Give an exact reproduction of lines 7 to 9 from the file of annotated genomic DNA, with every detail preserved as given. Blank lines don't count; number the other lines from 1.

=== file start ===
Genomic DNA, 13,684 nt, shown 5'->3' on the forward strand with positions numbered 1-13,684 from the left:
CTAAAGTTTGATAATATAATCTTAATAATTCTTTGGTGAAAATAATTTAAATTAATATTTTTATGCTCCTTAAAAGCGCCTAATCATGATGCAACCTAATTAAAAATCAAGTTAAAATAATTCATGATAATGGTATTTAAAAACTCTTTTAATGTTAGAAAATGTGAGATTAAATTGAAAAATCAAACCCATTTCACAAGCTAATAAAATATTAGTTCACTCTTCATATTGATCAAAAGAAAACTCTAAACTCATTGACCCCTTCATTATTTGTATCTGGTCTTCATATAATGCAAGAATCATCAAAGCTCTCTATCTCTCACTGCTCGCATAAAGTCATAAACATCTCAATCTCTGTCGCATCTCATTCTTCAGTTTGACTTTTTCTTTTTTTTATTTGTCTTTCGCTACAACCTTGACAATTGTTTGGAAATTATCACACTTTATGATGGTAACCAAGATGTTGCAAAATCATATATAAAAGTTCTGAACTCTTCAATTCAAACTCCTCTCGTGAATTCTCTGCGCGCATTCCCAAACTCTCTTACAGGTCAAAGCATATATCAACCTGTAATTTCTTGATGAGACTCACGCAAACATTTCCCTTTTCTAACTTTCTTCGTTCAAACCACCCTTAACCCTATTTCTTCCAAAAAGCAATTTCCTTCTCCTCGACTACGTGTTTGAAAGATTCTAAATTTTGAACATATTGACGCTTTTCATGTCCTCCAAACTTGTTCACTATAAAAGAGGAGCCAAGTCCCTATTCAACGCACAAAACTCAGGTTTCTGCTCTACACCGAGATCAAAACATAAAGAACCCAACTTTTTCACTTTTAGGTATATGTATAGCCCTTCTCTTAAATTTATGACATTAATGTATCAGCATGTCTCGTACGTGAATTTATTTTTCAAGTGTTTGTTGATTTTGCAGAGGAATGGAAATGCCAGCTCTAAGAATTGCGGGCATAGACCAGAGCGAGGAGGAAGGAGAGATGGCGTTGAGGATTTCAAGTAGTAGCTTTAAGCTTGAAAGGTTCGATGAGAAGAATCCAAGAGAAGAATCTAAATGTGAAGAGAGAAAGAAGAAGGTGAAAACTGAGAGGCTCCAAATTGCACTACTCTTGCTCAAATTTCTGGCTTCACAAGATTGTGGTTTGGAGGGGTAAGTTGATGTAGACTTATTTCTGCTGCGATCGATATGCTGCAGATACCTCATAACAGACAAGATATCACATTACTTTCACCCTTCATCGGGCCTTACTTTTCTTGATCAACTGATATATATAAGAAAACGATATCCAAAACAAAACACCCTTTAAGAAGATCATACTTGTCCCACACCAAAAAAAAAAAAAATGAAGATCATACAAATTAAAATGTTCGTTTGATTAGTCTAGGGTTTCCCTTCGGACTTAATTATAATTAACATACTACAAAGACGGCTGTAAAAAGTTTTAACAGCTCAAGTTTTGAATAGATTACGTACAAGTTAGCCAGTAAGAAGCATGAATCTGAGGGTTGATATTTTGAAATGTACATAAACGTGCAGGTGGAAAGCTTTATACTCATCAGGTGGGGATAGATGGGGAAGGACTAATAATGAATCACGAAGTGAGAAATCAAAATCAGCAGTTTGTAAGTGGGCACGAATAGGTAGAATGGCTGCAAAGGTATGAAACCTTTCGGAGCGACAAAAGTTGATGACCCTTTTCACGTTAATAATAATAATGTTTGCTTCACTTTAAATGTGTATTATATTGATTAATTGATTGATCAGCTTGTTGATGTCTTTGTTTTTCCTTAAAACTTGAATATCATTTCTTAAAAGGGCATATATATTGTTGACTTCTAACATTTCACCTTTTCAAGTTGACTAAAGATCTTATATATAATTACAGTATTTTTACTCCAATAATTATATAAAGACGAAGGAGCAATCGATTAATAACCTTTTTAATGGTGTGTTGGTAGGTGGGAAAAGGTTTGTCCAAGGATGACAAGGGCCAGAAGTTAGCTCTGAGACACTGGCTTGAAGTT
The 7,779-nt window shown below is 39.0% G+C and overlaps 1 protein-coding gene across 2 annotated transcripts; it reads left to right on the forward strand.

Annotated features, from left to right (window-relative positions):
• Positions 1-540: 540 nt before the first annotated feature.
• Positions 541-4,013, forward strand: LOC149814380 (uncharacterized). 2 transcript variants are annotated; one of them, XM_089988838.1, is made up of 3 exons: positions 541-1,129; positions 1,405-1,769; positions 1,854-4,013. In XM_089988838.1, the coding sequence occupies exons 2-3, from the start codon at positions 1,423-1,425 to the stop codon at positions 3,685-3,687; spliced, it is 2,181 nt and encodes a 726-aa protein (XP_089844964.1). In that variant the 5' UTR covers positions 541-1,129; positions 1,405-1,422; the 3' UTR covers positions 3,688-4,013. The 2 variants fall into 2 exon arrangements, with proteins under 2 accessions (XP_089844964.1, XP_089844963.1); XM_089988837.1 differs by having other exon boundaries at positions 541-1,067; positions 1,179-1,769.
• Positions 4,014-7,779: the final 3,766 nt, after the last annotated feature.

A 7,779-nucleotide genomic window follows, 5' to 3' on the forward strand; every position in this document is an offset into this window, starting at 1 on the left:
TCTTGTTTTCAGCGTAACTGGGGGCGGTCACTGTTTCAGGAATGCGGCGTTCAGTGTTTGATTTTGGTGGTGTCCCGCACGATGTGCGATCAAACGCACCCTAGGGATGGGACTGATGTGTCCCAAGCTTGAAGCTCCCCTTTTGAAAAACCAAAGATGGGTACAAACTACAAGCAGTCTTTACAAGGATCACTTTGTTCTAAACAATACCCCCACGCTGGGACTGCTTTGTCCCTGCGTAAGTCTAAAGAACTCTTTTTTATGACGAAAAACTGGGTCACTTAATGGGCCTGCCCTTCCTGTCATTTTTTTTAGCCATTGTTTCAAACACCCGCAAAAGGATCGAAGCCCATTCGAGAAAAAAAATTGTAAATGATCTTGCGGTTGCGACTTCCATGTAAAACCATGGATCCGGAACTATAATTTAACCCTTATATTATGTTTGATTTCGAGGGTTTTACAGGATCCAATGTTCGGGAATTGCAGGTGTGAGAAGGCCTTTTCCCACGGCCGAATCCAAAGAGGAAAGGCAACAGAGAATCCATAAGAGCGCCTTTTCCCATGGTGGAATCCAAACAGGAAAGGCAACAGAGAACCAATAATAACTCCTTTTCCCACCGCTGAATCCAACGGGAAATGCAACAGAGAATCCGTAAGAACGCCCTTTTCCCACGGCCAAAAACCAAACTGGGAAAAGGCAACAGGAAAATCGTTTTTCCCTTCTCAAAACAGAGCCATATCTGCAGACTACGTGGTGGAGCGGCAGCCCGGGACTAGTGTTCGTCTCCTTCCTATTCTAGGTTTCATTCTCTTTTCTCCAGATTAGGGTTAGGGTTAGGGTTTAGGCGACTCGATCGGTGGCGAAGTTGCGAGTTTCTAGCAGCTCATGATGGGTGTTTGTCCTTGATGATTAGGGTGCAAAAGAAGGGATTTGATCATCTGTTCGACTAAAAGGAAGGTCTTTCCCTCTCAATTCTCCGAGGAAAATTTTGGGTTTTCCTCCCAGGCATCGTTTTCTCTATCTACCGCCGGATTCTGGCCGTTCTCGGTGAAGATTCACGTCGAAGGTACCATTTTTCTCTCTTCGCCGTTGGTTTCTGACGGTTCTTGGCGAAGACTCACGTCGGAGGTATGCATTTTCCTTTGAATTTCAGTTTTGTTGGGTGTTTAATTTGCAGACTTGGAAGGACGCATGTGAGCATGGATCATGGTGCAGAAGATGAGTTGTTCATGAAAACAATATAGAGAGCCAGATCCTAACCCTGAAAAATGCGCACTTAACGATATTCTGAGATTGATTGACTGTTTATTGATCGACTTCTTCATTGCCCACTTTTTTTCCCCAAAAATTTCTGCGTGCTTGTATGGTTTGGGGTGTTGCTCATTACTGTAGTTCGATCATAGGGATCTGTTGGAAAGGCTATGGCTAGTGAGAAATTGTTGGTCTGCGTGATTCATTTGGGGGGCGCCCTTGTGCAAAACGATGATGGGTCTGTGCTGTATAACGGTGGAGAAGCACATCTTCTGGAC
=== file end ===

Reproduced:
• Positions 4,014-7,779: the final 3,766 nt, after the last annotated feature.

A 7,779-nucleotide genomic window follows, 5' to 3' on the forward strand; every position in this document is an offset into this window, starting at 1 on the left:
TCTTGTTTTCAGCGTAACTGGGGGCGGTCACTGTTTCAGGAATGCGGCGTTCAGTGTTTGATTTTGGTGGTGTCCCGCACGATGTGCGATCAAACGCACCCTAGGGATGGGACTGATGTGTCCCAAGCTTGAAGCTCCCCTTTTGAAAAACCAAAGATGGGTACAAACTACAAGCAGTCTTTACAAGGATCACTTTGTTCTAAACAATACCCCCACGCTGGGACTGCTTTGTCCCTGCGTAAGTCTAAAGAACTCTTTTTTATGACGAAAAACTGGGTCACTTAATGGGCCTGCCCTTCCTGTCATTTTTTTTAGCCATTGTTTCAAACACCCGCAAAAGGATCGAAGCCCATTCGAGAAAAAAAATTGTAAATGATCTTGCGGTTGCGACTTCCATGTAAAACCATGGATCCGGAACTATAATTTAACCCTTATATTATGTTTGATTTCGAGGGTTTTACAGGATCCAATGTTCGGGAATTGCAGGTGTGAGAAGGCCTTTTCCCACGGCCGAATCCAAAGAGGAAAGGCAACAGAGAATCCATAAGAGCGCCTTTTCCCATGGTGGAATCCAAACAGGAAAGGCAACAGAGAACCAATAATAACTCCTTTTCCCACCGCTGAATCCAACGGGAAATGCAACAGAGAATCCGTAAGAACGCCCTTTTCCCACGGCCAAAAACCAAACTGGGAAAAGGCAACAGGAAAATCGTTTTTCCCTTCTCAAAACAGAGCCATATCTGCAGACTACGTGGTGGAGCGGCAGCCCGGGACTAGTGTTCGTCTCCTTCCTATTCTAGGTTTCATTCTCTTTTCTCCAGATTAGGGTTAGGGTTAGGGTTTAGGCGACTCGATCGGTGGCGAAGTTGCGAGTTTCTAGCAGCTCATGATGGGTGTTTGTCCTTGATGATTAGGGTGCAAAAGAAGGGATTTGATCATCTGTTCGACTAAAAGGAAGGTCTTTCCCTCTCAATTCTCCGAGGAAAATTTTGGGTTTTCCTCCCAGGCATCGTTTTCTCTATCTACCGCCGGATTCTGGCCGTTCTCGGTGAAGATTCACGTCGAAGGTACCATTTTTCTCTCTTCGCCGTTGGTTTCTGACGGTTCTTGGCGAAGACTCACGTCGGAGGTATGCATTTTCCTTTGAATTTCAGTTTTGTTGGGTGTTTAATTTGCAGACTTGGAAGGACGCATGTGAGCATGGATCATGGTGCAGAAGATGAGTTGTTCATGAAAACAATATAGAGAGCCAGATCCTAACCCTGAAAAATGCGCACTTAACGATATTCTGAGATTGATTGACTGTTTATTGATCGACTTCTTCATTGCCCACTTTTTTTCCCCAAAAATTTCTGCGTGCTTGTATGGTTTGGGGTGTTGCTCATTACTGTAGTTCGATCATAGGGATCTGTTGGAAAGGCTATGGCTAGTGAGAAATTGTTGGTCTGCGTGATTCATTTGGGGGGCGCCCTTGTGCAAAACGATGATGGGTCTGTGCTGTATAACGGTGGAGAAGCACATCTTCTGGAC